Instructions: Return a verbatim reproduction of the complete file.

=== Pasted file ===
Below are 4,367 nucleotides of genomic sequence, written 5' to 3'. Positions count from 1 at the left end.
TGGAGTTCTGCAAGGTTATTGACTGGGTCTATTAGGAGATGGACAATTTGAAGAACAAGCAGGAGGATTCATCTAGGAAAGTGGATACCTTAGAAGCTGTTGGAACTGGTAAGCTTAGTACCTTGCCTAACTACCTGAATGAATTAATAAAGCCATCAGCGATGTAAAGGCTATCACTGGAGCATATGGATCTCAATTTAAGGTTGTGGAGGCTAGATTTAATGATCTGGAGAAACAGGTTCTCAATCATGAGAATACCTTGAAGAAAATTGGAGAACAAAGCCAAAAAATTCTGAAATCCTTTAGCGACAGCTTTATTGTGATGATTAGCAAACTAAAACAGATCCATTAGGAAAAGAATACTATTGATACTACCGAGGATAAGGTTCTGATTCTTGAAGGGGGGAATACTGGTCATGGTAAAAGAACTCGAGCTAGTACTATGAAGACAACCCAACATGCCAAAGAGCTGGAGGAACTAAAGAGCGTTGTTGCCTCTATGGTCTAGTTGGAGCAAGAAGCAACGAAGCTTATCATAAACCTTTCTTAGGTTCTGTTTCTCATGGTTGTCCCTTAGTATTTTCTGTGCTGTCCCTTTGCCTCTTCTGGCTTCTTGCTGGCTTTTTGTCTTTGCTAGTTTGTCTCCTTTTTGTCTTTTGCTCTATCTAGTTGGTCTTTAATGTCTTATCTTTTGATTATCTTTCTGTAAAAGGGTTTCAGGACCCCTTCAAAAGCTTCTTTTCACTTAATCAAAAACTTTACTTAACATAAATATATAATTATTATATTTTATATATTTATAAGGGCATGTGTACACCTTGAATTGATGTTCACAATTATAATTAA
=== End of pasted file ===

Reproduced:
Below are 4,367 nucleotides of genomic sequence, written 5' to 3'. Positions count from 1 at the left end.
TGGAGTTCTGCAAGGTTATTGACTGGGTCTATTAGGAGATGGACAATTTGAAGAACAAGCAGGAGGATTCATCTAGGAAAGTGGATACCTTAGAAGCTGTTGGAACTGGTAAGCTTAGTACCTTGCCTAACTACCTGAATGAATTAATAAAGCCATCAGCGATGTAAAGGCTATCACTGGAGCATATGGATCTCAATTTAAGGTTGTGGAGGCTAGATTTAATGATCTGGAGAAACAGGTTCTCAATCATGAGAATACCTTGAAGAAAATTGGAGAACAAAGCCAAAAAATTCTGAAATCCTTTAGCGACAGCTTTATTGTGATGATTAGCAAACTAAAACAGATCCATTAGGAAAAGAATACTATTGATACTACCGAGGATAAGGTTCTGATTCTTGAAGGGGGGAATACTGGTCATGGTAAAAGAACTCGAGCTAGTACTATGAAGACAACCCAACATGCCAAAGAGCTGGAGGAACTAAAGAGCGTTGTTGCCTCTATGGTCTAGTTGGAGCAAGAAGCAACGAAGCTTATCATAAACCTTTCTTAGGTTCTGTTTCTCATGGTTGTCCCTTAGTATTTTCTGTGCTGTCCCTTTGCCTCTTCTGGCTTCTTGCTGGCTTTTTGTCTTTGCTAGTTTGTCTCCTTTTTGTCTTTTGCTCTATCTAGTTGGTCTTTAATGTCTTATCTTTTGATTATCTTTCTGTAAAAGGGTTTCAGGACCCCTTCAAAAGCTTCTTTTCACTTAATCAAAAACTTTACTTAACATAAATATATAATTATTATATTTTATATATTTATAAGGGCATGTGTACACCTTGAATTGATGTTCACAATTATAATTAA